Poor pay scale in private schools makes teaching an unrewarding experience
“I am ashamed to say it,” was a physical education teacher’s apologetic reply when asked about his salary. After 15 years of service, this teacher, whose students include national champions, earns less than Rs. 14,000 a month.
“My job is considered respectable. But even a manual labourer makes Rs.500 a day,” said the teacher who works at a private CBSE school in the city. To make ends meet, he runs a business after school hours.
Most teachers of private schools in Kochi will identify with this man’s plight. Government and aided school teachers have a fixed scale of salary and promotions. In the private sector, however, decisions on appointments, salary and benefits are not uniform.
Private schools have to rely on students’ fees to pay their teachers. But even schools that charge high fees do not always pay their teachers well.
A school near Chottanikara that claims international standards pays its teachers a pittance. The school collects more than Rs.10,000 as tuition fee from each kindergarten student per term, but some teachers there make even less every month. A teacher on probation gets just over Rs. 8,000 in hand per month. After a year of probation, they may get Rs.2,000 more. “Salary standards do vary with qualification and experience. But they are generally low,” said a teacher at the school.
“A few schools in the city have started paying teachers on par with the government scale and the teachers there are happy. But there is no uniform rule that enforces this across schools. Some schools don’t pay pension or other benefits at all, whereas some others do,” said another teacher in a prominent city school.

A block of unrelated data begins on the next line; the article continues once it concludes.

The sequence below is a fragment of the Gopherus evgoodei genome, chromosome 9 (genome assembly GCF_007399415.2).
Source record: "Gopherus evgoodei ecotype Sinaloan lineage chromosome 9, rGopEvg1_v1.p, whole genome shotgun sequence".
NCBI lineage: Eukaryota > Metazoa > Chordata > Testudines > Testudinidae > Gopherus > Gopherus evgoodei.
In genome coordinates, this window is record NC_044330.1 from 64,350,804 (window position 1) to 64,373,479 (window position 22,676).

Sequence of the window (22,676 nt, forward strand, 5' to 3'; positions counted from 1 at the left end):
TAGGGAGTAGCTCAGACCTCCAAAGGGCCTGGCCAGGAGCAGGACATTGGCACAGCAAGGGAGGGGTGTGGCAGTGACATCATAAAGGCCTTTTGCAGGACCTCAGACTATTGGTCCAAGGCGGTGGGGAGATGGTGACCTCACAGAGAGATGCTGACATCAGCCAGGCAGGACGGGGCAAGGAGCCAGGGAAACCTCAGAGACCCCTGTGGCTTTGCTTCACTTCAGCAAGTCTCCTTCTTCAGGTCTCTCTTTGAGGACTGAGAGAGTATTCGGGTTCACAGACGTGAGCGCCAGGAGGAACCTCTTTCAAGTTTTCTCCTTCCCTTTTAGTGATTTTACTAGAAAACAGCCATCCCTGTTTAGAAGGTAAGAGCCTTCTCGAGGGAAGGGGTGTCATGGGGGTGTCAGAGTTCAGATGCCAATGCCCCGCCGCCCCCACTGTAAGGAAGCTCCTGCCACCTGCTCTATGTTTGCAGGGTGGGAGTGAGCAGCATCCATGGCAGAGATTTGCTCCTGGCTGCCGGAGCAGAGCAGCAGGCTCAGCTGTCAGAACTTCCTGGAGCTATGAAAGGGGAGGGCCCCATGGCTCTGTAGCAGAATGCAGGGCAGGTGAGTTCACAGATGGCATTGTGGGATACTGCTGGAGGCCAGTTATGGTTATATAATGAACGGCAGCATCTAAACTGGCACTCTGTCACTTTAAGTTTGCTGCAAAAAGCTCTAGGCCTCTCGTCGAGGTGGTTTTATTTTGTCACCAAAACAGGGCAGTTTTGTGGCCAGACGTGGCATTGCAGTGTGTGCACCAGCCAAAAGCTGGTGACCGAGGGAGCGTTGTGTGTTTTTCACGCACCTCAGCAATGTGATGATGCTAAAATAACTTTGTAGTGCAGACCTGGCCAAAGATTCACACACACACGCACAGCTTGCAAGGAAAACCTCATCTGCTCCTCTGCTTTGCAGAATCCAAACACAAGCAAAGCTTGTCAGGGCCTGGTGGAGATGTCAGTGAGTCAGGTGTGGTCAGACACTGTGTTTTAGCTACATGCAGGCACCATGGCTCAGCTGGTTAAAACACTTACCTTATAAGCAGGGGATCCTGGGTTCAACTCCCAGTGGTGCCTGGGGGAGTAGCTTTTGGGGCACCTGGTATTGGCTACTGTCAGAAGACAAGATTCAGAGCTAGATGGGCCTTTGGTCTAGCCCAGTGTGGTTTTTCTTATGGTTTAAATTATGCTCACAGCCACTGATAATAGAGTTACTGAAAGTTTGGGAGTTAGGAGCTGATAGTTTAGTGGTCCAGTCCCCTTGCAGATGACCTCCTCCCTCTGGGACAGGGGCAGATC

Salary, however, was only one of the problems teachers in private schools faced, he said. Teachers in his school do not get maternity leave. They are free to take up to a year of unpaid leave. But cannot be certain that the job will be theirs when they return. “One of our teachers had to return to work just less than two months after she had a caesarean delivery for fear that the school would use it as an excuse to fire her,” the teacher said. Some other schools give just a month's paid maternity leave.
The absence of a forum to voice their grievances leaves these educators helpless. Those who take up their issues with the management are victimised and find no support even among their colleagues. All teachers The Hindu spoke to asked to remain anonymous for fear of being targeted by their school managements.
A part of the problem is gender-based, says a teacher from a school near Tripunithura. A large percentage of teachers in private schools are women. Society considers their earnings as a secondary income in a family compared to that of a man of the house. Hence, it is ‘acceptable’ to be paid little. “While we all are afraid to speak out because we could be fired, husbands of women teachers sometimes forbid their wives from airing their problems,” said a male teacher. “Many schools, in fact, prefer hiring female teachers because they protest less.”
V.K. Satheeshan is a government school teacher with 28 years of experience. “The lot of government teachers has improved greatly in the last few years. The condition of private school teachers, however, is unfortunate. Those with Master's degrees and Ph.Ds are sometimes paid less than a house maid.” The other side to the faulty hiring process in private schools was that unqualified teachers often make their way in, he said. “If you are close to the management or make enough donation to the school, you can become a teacher even without the necessary qualification.”
The only way out of the situation, he said, is for parents to take an interest in the affairs of their children's teachers. This would ensure that schools pay the teachers well for the amount of the responsibility they take.
“Most of us continue working at our low-paying jobs because of the satisfaction we get out of teaching children,” said another teacher. “But after 20 years of service, we are treated no better that a house maid.” she said.